Thank god for hiking poles. The section of wall we climbed had it all – slippery slopes of stone, rough and tumble bits of broken slab and long stairways of steps so tall that my knee touched my chin as I hauled my arse up them. I could see how it would be hard for a warrior’s horse to get through. Jen’s hiking poles from her Tongariro Crossing, one for each of us, probably meant I made the three hours unscathed.
Ah, but it was a great day for it. Snow in the weekend had cleared a cocktail of pollution and sand storm. Just a few piles of snow in the shade of the wall had survived a couple of hot days since.
Jenny and I booked a 400Y tour ($NZ80) to pick us up outside a subway at 8am, drive to Jinshanling for the walk, lunch, then return to Beijing by 6pm. Also included was a short stop to look around an odd but lovely riverside village of traditional stone buildings called WaterTown. It was empty of people except for tourists and guides. All the doors were locked and somehow Club Med was involved. Strange.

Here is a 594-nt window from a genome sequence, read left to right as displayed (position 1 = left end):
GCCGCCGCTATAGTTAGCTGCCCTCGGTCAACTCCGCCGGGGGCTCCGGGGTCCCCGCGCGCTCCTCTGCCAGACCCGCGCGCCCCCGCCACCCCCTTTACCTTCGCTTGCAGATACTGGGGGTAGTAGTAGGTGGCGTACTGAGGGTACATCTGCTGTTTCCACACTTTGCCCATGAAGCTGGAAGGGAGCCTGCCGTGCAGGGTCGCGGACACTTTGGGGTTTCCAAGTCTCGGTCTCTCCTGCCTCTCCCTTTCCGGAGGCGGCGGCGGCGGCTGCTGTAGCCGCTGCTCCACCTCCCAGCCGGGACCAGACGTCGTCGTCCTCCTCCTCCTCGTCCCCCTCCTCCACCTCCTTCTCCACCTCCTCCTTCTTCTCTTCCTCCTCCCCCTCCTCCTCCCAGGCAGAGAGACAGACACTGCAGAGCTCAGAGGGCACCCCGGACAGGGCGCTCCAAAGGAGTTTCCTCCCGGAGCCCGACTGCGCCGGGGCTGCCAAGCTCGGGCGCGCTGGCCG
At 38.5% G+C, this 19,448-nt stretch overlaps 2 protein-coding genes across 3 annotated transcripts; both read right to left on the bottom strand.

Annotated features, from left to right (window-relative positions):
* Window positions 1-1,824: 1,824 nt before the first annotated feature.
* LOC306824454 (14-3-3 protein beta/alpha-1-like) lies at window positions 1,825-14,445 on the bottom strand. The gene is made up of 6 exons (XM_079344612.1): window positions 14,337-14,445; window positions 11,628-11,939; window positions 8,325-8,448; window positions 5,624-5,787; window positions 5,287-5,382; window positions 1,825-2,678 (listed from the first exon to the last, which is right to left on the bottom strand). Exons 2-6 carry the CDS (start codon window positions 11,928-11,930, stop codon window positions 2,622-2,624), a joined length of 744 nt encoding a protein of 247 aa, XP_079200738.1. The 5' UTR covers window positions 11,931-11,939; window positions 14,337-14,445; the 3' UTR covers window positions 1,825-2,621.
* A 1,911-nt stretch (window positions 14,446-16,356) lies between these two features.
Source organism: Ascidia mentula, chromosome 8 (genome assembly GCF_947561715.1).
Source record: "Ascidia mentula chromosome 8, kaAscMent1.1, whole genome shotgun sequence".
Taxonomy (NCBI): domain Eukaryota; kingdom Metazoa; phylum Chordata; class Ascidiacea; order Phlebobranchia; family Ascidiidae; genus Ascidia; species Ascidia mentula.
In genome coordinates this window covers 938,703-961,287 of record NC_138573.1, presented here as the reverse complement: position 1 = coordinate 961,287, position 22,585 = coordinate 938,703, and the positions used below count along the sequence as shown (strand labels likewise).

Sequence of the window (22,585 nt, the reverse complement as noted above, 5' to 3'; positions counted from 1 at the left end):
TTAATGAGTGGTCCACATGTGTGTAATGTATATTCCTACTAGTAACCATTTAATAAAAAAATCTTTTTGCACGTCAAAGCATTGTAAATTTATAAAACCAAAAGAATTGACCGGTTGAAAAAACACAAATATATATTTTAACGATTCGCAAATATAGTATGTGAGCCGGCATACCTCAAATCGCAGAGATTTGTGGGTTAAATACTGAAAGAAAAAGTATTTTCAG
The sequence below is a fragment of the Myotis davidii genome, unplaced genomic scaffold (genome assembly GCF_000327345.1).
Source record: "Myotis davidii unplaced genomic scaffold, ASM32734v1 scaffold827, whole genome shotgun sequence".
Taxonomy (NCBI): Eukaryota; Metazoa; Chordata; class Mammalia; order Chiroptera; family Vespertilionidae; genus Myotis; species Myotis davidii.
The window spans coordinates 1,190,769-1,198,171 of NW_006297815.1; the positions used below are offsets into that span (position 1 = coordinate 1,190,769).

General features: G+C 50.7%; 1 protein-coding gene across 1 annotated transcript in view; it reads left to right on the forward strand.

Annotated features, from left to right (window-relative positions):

Ten minutes further we reached the entrance to Jinshanling.
It’s a beautiful area with peach and apricot trees in blossom and hazy mountains peeling off into the distance on either side of the wall. It’s much less crowded than the sections of wall closer to Beijing.
Our guide James Chen told us about the various Chinese dynasties’ fear of invading Mongolian hordes, the building of the wall to stop them and also to protect the Silk Road. Genghis Khan and Marco Polo were mentioned. He warned us to ask the price first before taking photos if we were approached by any sword bearing Mongolian warriors on horseback.
Our group elected to skip the walk from the entrance up to the wall in favour of the small cable cars. A fine decision in hindsight given the obstacle course we were going to have to conquer anyway. James met up with me and Jenny about halfway through the walk: “I can tell you’ll make it to the end so you should pay for the cablecar now” he said collecting 60Y off us as we wouldn’t need to pike and do the return trip.
Towards the end, a Mongolian stallkeeper, all four foot of her and half my weight, offered me a hand up the steep steps but I could only imagine flinging her over my shoulder as happened once when I got a fright walking my aunty’s chihuahua. So she just encouraged me with cheeky chirpiness for the last 100 metres till I reached her t-shirt and Coke stand in the ancient sentry point. Of course, I’m now the proud owner of an “I climbed the Great Wall” t-shirt actually bought in China on The Wall itself. I’ll wear it to the gym, eventually.